3. People have criteria to evaluate the success of a job

People have criteria, either implicit or explicit, when looking to hire products or services to get a job done.

In the case of the newlyweds, the JTBD was to spend quality time together and learn a new skill. Their criteria for success may have been:

  • maximise immersive experience
  • maximise intimacy
  • maximise couple accomplishments
  • minimise travelling time from the hotel
  • minimise cost

There could have been substitute solutions such as skydiving or deep sea fishing, but scuba diving won as the best-fit solution.

Notice that we used only ‘maximise’ and ‘minimise’ to define each criterion. Anthony Ulwick in What Customers Want: Using Outcome-Driven Innovation to Create Breakthrough Products and Services and more recently Lance Bettencourt in Service Innovation: How to Go from Customer Needs to Breakthrough Services have found that criteria statements can always be reduced to either wanting to minimise or maximise something. We’ve found this to be useful as well, as it gives a sense of direction and not a destination.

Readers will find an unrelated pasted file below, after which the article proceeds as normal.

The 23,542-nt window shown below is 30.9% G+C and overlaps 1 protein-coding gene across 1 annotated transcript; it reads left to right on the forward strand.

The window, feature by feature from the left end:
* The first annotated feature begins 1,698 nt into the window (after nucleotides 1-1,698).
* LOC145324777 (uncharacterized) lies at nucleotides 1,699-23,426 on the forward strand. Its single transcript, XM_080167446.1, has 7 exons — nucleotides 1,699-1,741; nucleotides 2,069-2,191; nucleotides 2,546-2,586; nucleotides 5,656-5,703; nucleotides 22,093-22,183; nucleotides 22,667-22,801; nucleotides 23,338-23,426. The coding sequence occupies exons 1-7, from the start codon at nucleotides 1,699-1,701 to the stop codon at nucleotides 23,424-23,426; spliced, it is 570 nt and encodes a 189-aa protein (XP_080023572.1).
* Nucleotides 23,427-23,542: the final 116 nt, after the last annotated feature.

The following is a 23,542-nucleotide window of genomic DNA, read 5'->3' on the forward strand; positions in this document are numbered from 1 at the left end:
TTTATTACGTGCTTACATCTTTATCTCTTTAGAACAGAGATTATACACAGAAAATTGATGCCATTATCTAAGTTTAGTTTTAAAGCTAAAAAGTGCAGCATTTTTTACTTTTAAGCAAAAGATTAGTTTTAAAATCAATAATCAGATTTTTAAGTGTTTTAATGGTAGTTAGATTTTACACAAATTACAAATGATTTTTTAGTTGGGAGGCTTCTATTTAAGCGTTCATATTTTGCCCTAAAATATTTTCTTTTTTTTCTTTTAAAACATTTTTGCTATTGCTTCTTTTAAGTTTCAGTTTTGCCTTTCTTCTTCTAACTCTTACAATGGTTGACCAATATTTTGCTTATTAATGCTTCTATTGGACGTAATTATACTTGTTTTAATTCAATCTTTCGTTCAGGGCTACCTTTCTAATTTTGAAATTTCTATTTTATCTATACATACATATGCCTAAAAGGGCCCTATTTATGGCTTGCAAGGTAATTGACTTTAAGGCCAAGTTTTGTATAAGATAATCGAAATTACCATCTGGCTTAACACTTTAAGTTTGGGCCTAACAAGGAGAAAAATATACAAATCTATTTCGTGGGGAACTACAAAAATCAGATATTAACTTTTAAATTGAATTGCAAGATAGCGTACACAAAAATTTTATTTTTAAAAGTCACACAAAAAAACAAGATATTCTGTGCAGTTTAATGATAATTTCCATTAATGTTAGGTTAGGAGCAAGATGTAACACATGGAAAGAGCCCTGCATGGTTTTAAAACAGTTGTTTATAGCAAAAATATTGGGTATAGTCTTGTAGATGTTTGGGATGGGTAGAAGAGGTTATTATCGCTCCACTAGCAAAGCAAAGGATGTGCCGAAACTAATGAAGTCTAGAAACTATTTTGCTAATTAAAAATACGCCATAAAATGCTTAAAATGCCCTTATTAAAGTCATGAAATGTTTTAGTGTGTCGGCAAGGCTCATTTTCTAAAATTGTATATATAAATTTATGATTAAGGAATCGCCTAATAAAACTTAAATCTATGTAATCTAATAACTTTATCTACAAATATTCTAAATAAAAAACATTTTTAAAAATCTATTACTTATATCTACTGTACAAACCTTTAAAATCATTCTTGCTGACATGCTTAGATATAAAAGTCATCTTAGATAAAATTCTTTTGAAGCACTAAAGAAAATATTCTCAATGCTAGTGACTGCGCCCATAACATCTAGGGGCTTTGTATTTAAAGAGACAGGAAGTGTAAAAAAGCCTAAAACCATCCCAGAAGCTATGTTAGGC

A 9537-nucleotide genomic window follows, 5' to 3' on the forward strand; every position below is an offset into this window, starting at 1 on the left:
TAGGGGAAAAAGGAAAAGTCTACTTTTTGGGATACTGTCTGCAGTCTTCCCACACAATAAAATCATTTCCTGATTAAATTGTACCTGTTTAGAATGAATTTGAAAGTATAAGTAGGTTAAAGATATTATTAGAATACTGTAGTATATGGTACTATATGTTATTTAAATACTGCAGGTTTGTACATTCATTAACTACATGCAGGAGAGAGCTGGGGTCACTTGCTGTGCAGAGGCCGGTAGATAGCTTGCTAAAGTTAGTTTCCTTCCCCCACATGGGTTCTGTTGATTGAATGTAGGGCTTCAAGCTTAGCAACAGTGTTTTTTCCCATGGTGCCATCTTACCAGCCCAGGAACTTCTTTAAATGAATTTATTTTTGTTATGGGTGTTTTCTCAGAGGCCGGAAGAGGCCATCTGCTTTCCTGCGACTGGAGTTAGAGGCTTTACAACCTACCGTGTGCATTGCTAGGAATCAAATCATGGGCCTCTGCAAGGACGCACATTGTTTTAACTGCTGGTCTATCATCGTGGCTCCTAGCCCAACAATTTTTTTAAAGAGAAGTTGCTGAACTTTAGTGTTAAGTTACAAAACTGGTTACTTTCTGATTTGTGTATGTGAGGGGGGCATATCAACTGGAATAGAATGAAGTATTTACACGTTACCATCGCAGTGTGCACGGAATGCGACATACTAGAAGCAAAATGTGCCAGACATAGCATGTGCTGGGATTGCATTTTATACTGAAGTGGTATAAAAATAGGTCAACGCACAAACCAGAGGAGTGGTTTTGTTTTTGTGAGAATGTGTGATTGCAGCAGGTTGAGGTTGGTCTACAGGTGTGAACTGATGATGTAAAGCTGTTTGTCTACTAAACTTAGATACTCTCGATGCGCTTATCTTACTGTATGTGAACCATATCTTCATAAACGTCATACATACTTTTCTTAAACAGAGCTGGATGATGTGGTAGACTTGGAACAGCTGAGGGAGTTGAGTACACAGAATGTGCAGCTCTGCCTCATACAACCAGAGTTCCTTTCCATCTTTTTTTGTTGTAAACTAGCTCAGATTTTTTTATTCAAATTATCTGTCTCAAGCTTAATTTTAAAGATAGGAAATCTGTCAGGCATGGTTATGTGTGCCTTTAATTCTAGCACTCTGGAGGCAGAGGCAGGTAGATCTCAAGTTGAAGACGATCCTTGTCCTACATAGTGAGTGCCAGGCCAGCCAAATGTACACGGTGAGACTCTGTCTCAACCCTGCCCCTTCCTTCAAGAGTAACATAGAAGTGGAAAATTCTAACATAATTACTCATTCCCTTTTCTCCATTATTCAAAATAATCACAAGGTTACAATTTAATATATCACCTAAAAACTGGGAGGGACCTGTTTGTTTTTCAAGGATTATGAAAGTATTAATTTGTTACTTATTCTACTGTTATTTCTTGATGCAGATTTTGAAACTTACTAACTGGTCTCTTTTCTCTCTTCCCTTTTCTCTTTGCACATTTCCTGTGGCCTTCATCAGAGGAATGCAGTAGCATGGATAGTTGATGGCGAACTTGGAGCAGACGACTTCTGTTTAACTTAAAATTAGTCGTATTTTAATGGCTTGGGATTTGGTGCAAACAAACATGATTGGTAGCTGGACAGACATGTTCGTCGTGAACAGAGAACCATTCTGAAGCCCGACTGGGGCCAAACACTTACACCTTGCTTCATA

Understanding the JTBD and the criteria that people have in evaluating the success of the job can help identify gaps in current products and services and also help spot opportunities for new products and services, and even new customer segments.

What does this mean for designers?

The JTBD theory affects all phases of the design process. Let’s see how.

Given below is a typical four phase design process.


This phase is about finding things out—customers, competitors, markets, technology and society. If we use the JTBD approach then the job becomes the focus of the research.

  • Customers are identified and segmented based on the jobs they do or don’t do, and not on traditional segments like demographics or lifestyle. The same goes for market research and competitor research.
  • Research is planned to understand the jobs—what they are hired to do, the situations in which the jobs are desired, the challenges faced in getting them done and the criteria used to evaluate their success.
  • Research methods are chosen to uncover rich insights in real settings.


This phase is about making sense of gathered research. The JTBD becomes the organising principle along which insights on jobs, contexts, challenges and success criteria are uncovered.

Yes, we can use the same methods for synthesis such as affinity maps, concept maps and flow maps, just that the JTBD becomes the unit of analysis.


This phase is about creating concepts using the clarity and direction of the synthesis phase. The conceptualisation is more broad-based because the focus is on the job.

For designers working on fixed scope projects, this scenario is all too familiar. We are scoped to a project but sense that there are other pieces that must be in place for the project to succeed. The JTBD approach gives us the rationale to show the stakeholders the importance of including the other pieces as well.